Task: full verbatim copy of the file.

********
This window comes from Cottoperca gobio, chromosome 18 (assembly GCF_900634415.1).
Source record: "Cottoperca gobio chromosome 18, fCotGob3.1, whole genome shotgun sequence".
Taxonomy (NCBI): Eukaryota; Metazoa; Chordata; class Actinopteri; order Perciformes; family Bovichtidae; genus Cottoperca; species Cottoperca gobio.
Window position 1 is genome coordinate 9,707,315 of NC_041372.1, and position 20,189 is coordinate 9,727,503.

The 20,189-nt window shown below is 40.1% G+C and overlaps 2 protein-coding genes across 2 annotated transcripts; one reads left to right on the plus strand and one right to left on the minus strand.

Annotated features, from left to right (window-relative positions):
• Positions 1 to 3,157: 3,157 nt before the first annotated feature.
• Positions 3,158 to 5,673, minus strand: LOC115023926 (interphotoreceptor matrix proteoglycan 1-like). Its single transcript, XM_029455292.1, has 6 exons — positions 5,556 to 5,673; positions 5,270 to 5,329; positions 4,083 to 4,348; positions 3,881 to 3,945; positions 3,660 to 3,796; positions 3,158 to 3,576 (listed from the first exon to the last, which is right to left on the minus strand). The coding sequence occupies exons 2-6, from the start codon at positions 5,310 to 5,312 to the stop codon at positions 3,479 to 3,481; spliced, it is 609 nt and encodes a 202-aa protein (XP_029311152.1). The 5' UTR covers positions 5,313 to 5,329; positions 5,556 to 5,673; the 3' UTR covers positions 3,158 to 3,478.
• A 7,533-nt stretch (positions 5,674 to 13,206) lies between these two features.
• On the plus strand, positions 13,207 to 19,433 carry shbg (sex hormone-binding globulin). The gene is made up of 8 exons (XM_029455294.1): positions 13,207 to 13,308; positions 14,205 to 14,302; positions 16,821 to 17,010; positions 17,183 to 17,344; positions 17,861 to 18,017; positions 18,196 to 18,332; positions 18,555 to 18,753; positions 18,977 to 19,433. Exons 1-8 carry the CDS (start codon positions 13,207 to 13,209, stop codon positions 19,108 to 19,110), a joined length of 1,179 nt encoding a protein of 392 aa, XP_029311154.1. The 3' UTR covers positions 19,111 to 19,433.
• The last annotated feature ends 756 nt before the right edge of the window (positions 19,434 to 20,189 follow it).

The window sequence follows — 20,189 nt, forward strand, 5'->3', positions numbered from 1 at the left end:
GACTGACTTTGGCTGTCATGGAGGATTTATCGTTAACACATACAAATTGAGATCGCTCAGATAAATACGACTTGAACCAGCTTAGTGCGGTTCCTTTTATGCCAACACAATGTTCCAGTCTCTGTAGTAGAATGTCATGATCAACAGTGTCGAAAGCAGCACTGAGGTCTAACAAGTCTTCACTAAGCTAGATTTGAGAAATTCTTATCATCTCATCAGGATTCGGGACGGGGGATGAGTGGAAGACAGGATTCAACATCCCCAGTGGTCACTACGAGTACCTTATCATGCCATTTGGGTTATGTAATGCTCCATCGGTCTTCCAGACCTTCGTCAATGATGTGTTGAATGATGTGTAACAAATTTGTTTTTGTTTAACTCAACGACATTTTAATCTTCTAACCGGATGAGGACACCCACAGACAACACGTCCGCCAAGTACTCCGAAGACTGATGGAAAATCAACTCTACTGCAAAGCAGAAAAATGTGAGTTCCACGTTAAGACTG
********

This window comes from Cottoperca gobio, chromosome 18 (assembly GCF_900634415.1).
Source record: "Cottoperca gobio chromosome 18, fCotGob3.1, whole genome shotgun sequence".
Taxonomy (NCBI): Eukaryota; Metazoa; Chordata; class Actinopteri; order Perciformes; family Bovichtidae; genus Cottoperca; species Cottoperca gobio.
Window position 1 is genome coordinate 9,707,315 of NC_041372.1, and position 20,189 is coordinate 9,727,503.

The 20,189-nt window shown below is 40.1% G+C and overlaps 2 protein-coding genes across 2 annotated transcripts; one reads left to right on the plus strand and one right to left on the minus strand.

Annotated features, from left to right (window-relative positions):
• Positions 1 to 3,157: 3,157 nt before the first annotated feature.
• Positions 3,158 to 5,673, minus strand: LOC115023926 (interphotoreceptor matrix proteoglycan 1-like). Its single transcript, XM_029455292.1, has 6 exons — positions 5,556 to 5,673; positions 5,270 to 5,329; positions 4,083 to 4,348; positions 3,881 to 3,945; positions 3,660 to 3,796; positions 3,158 to 3,576 (listed from the first exon to the last, which is right to left on the minus strand). The coding sequence occupies exons 2-6, from the start codon at positions 5,310 to 5,312 to the stop codon at positions 3,479 to 3,481; spliced, it is 609 nt and encodes a 202-aa protein (XP_029311152.1). The 5' UTR covers positions 5,313 to 5,329; positions 5,556 to 5,673; the 3' UTR covers positions 3,158 to 3,478.
• A 7,533-nt stretch (positions 5,674 to 13,206) lies between these two features.
• On the plus strand, positions 13,207 to 19,433 carry shbg (sex hormone-binding globulin). The gene is made up of 8 exons (XM_029455294.1): positions 13,207 to 13,308; positions 14,205 to 14,302; positions 16,821 to 17,010; positions 17,183 to 17,344; positions 17,861 to 18,017; positions 18,196 to 18,332; positions 18,555 to 18,753; positions 18,977 to 19,433. Exons 1-8 carry the CDS (start codon positions 13,207 to 13,209, stop codon positions 19,108 to 19,110), a joined length of 1,179 nt encoding a protein of 392 aa, XP_029311154.1. The 3' UTR covers positions 19,111 to 19,433.
• The last annotated feature ends 756 nt before the right edge of the window (positions 19,434 to 20,189 follow it).

The window sequence follows — 20,189 nt, forward strand, 5'->3', positions numbered from 1 at the left end:
GACTGACTTTGGCTGTCATGGAGGATTTATCGTTAACACATACAAATTGAGATCGCTCAGATAAATACGACTTGAACCAGCTTAGTGCGGTTCCTTTTATGCCAACACAATGTTCCAGTCTCTGTAGTAGAATGTCATGATCAACAGTGTCGAAAGCAGCACTGAGGTCTAACAAGTCTTCACTAAGCTAGATTTGAGAAATTCTTATCATCTCATCAGGATTCGGGACGGGGGATGAGTGGAAGACAGGATTCAACATCCCCAGTGGTCACTACGAGTACCTTATCATGCCATTTGGGTTATGTAATGCTCCATCGGTCTTCCAGACCTTCGTCAATGATGTGTTGAATGATGTGTAACAAATTTGTTTTTGTTTAACTCAACGACATTTTAATCTTCTAACCGGATGAGGACACCCACAGACAACACGTCCGCCAAGTACTCCGAAGACTGATGGAAAATCAACTCTACTGCAAAGCAGAAAAATGTGAGTTCCACGTTAAGACTG